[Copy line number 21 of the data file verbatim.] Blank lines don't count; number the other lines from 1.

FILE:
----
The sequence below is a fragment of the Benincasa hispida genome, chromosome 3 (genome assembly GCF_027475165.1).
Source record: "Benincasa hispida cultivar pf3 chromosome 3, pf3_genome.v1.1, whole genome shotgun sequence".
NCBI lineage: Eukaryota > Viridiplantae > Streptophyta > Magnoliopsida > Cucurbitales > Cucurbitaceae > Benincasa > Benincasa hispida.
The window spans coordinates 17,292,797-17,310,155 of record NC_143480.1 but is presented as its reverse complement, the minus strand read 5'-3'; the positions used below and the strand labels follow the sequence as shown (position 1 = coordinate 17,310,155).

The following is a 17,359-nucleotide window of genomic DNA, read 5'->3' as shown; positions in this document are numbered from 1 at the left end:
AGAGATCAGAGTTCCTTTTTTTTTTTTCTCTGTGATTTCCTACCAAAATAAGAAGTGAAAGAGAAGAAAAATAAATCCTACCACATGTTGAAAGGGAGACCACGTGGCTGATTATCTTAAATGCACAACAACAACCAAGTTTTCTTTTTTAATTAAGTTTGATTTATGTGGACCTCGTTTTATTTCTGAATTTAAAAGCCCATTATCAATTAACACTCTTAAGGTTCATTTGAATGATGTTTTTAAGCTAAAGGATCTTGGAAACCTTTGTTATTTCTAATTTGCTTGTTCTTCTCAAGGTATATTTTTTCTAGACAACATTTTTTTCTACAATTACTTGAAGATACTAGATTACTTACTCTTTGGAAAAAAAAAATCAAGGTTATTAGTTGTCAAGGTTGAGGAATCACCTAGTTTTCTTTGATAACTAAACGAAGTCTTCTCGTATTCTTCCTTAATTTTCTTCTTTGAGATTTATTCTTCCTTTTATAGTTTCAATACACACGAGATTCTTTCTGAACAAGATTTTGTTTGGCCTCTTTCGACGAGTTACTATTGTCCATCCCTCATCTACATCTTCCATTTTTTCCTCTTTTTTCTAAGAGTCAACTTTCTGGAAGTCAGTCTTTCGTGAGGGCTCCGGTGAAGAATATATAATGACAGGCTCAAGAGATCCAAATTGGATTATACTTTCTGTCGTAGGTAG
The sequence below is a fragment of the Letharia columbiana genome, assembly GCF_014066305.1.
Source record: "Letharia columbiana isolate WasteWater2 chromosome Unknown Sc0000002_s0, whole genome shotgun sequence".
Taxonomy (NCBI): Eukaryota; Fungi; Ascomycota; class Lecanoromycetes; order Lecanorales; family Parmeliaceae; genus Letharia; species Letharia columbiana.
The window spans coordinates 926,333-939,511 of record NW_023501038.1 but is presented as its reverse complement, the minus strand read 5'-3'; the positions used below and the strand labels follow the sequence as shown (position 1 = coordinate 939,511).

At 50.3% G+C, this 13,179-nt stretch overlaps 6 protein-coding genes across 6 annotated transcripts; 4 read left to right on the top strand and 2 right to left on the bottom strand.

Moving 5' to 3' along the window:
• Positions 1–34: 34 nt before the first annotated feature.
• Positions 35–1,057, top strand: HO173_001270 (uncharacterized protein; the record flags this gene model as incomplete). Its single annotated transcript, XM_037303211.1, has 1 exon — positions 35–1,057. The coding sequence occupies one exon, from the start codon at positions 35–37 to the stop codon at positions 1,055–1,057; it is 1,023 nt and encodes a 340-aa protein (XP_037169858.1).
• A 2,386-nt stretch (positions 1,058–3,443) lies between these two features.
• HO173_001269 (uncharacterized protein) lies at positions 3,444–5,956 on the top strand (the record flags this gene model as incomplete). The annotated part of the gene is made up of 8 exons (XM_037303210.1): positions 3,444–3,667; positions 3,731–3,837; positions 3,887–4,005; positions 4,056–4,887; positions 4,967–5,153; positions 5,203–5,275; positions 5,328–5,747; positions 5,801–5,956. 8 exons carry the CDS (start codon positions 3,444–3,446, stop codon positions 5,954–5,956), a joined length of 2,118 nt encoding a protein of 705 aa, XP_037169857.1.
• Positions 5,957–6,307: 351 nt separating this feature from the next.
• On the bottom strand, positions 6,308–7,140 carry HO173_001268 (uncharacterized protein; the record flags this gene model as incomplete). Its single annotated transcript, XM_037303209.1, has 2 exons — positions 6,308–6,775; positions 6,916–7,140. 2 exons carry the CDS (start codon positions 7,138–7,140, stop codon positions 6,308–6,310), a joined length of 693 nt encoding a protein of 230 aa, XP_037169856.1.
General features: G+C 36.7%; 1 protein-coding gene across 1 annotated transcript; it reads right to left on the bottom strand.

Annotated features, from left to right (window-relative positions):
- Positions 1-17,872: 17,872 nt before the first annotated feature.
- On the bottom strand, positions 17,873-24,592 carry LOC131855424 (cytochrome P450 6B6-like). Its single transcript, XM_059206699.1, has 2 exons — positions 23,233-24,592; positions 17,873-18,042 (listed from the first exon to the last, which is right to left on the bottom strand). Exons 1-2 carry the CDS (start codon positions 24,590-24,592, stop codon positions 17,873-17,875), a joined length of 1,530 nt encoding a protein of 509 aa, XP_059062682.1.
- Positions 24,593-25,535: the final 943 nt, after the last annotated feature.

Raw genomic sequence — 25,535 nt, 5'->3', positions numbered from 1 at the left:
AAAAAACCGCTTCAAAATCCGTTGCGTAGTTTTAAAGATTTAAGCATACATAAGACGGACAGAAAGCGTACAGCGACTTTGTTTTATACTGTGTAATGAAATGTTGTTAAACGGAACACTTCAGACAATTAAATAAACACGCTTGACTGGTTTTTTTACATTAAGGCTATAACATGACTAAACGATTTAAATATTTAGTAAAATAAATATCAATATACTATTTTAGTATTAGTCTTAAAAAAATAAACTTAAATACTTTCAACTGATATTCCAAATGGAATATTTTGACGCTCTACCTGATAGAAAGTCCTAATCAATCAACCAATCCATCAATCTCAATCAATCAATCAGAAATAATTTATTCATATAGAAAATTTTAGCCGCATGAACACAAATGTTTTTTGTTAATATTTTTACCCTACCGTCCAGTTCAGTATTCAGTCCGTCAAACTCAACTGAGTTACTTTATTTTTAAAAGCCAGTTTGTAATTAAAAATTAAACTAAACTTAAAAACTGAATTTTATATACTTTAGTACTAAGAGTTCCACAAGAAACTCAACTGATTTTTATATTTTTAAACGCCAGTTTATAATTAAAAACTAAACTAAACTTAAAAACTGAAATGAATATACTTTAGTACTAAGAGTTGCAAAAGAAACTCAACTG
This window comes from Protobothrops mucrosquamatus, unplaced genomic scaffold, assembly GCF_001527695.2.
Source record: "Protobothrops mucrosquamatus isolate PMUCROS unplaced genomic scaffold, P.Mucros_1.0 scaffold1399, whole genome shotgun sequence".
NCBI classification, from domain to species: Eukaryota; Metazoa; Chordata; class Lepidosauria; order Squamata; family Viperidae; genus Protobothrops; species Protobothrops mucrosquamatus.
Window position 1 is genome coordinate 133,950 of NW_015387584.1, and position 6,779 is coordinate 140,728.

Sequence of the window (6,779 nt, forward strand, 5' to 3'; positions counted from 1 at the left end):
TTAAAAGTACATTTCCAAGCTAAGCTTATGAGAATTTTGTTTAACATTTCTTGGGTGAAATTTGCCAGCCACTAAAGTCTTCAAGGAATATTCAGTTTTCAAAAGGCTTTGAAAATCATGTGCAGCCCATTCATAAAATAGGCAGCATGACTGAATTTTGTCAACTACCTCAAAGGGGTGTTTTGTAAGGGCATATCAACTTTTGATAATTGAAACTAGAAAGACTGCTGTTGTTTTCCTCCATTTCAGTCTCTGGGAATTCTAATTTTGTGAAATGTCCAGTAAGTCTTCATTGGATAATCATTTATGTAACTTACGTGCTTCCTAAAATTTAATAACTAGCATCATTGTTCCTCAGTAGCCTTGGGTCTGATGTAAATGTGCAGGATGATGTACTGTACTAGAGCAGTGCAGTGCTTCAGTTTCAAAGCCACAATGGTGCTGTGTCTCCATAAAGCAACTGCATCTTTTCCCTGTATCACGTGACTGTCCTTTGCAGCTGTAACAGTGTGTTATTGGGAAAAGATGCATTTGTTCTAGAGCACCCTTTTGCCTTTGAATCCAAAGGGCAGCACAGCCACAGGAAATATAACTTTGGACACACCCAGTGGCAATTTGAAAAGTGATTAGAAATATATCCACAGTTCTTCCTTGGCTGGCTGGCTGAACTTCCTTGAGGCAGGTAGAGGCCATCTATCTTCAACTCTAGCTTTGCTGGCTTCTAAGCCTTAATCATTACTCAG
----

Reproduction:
- Positions 1-17,872: 17,872 nt before the first annotated feature.